How healthy are your bones?

This article is sponsored by Osteoporosis Australia

AS the years slip through your fingers, it's common to forget your bones, in fact two thirds of Australian seniors have poor bone health and don’t even know it.

It’s those funny things in life you cannot see. Sadly, you begin to forget the importance which they bear.

The foundation of your freedom, the footsteps you take each day – all these liberties like your strength and independence could be withering beneath you and you aren’t even aware.

So how are your bones holding up? Do you actually know?                                                                    

Those who don’t know, will understand why osteoporosis got a name as the ‘silent disease’. The type that creeps up on you, gradually over the years without any symptoms showing, until one day you have a fall or take a bone density test realising, that in fact you’re not a strong as you thought you were.   

Osteoporosis can cause crippling effects on the way you live, work and enjoy your life.

The Garvan Institute of Medical Research and Osteoporosis Australia have created a joint initiative for fracture prevention, called Know Your Bones, an online tool to help you understand your risk of bone breaks. 

Osteoporosis Australia’s Endocrinologist, Professor Peter Ebeling, shares some important facts on bone health and how you can stay strong. 

What is osteoporosis? 

“A condition where there is a reduction in bone strength, which means you’re at risk of getting broken bones,” Professor Ebeling said.  

This occurs when bones lose their density and quality, weakening the skeleton and in-turn increasing the risk of fractures.

“The peak bone mass occurs in the 20’s and once you get to 30 the bone density will gradually decrease.”

How serious are broken bones?

Breaking a bone is an immediate and ongoing medical emergency and it typically requires time in hospital, surgery, rehabilitation and often home care.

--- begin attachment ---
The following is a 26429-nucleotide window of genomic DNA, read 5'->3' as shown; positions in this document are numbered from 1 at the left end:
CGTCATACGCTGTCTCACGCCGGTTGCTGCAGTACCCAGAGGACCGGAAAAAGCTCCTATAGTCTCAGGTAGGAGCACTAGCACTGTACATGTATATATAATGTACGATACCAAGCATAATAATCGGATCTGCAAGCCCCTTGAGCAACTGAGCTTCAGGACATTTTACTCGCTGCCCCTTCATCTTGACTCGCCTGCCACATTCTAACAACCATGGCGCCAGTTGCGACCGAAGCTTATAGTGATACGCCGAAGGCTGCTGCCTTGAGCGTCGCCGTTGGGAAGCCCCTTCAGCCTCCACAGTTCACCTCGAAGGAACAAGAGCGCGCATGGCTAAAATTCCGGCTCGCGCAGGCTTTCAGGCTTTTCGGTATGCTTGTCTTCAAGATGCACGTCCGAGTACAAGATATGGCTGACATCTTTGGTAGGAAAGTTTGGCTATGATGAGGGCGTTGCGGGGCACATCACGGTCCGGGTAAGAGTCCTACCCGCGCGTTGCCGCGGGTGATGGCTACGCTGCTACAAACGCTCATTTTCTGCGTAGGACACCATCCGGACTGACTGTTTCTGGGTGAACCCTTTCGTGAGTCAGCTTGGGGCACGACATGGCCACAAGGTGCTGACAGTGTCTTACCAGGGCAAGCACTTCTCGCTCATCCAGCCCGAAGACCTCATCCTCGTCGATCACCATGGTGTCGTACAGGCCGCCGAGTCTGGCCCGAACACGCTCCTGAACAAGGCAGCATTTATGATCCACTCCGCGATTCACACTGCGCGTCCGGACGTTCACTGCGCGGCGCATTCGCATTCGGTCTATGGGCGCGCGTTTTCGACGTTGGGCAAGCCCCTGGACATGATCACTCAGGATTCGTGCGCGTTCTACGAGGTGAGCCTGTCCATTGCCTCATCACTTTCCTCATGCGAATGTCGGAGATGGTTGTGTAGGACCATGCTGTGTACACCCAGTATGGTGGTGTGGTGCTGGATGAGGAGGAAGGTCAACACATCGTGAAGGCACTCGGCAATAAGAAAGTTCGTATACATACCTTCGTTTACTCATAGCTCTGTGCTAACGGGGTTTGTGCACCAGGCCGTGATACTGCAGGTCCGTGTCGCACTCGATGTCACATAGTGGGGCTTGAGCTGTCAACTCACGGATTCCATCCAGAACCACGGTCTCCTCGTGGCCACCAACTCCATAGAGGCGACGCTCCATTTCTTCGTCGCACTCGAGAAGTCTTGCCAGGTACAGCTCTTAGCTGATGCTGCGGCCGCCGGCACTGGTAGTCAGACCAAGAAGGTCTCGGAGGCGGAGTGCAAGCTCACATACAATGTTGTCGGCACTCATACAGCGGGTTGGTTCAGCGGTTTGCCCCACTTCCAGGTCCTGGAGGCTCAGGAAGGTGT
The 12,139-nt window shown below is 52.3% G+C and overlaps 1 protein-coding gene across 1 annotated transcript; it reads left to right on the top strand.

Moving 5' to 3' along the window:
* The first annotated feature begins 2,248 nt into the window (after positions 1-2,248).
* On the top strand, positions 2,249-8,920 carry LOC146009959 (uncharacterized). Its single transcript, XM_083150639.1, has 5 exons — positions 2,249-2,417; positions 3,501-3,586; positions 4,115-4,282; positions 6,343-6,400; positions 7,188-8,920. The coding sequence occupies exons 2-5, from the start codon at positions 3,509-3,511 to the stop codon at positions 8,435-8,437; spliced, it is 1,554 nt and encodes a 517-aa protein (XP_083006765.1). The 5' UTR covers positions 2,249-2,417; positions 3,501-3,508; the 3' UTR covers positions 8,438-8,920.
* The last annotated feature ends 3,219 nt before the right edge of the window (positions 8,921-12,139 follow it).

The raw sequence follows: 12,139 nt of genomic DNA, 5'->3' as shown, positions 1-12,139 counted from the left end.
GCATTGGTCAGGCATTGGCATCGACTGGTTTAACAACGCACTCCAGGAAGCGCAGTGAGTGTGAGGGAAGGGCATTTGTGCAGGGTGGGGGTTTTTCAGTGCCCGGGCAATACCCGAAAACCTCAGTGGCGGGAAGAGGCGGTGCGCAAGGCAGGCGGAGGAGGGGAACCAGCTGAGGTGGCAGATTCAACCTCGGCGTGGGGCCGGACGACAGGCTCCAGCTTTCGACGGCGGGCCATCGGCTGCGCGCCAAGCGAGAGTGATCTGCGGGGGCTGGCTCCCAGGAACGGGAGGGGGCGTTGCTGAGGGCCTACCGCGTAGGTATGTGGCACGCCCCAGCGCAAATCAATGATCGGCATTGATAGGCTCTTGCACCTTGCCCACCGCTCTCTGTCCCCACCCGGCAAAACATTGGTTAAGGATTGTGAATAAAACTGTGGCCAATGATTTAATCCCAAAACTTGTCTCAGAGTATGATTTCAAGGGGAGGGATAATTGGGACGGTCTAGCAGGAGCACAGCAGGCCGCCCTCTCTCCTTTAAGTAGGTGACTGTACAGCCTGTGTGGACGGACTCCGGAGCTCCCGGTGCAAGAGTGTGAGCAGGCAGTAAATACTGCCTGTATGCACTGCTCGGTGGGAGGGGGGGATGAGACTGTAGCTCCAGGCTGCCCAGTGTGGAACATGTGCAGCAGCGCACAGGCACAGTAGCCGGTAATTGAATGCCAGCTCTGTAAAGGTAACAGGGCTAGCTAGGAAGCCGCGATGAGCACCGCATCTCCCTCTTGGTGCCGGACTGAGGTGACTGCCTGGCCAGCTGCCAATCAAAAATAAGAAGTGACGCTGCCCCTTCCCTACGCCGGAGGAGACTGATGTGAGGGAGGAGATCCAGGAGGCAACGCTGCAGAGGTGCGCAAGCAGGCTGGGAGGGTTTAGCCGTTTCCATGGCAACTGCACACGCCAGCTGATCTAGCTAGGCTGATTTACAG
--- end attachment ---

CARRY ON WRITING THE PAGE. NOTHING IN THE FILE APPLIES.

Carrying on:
Broken bones have an impact on both the patient and the family, disrupting their daily life.

Why is bone health so important?

“Looking at your bone health at all stages of life is really important and it starts off in childhood but it’s never too late to do something about your bones,” Professor Ebeling said.

“We know a lot of people in the community don’t understand the importance of bone health.

“The reason for that is, osteoporosis, is a silent disease, you don’t know you’ve got it until you’ve broken a bone.

“Bone health is common problem for everyone and can sometimes fall to the bottom of the list so we want to increase awareness and its importance.

“That’s why we’ve brought in ‘Know your Bones’ because it takes the emphasis away from doctors and puts the power in the hands of the patient so that they can go online and use the calculator, ‘Know your Bones’ to determine if they’re at risk of getting osteoporosis.

“At the end of the evaluation there will be a dial representing the severity of your bone health and if you’re evaluation shows you’re in the red or amber zone you really need to ask your doctor for a bone density test,” Professor Ebeling said.  

The Osteoporosis Australia website is great resource for those seeking information on bone health, risk factors and what they can do to make their bones strong. 

What are the risk factors of osteoporosis?

  • Family history
  • Previous breaks
  • Medical history – certain conditions and medications.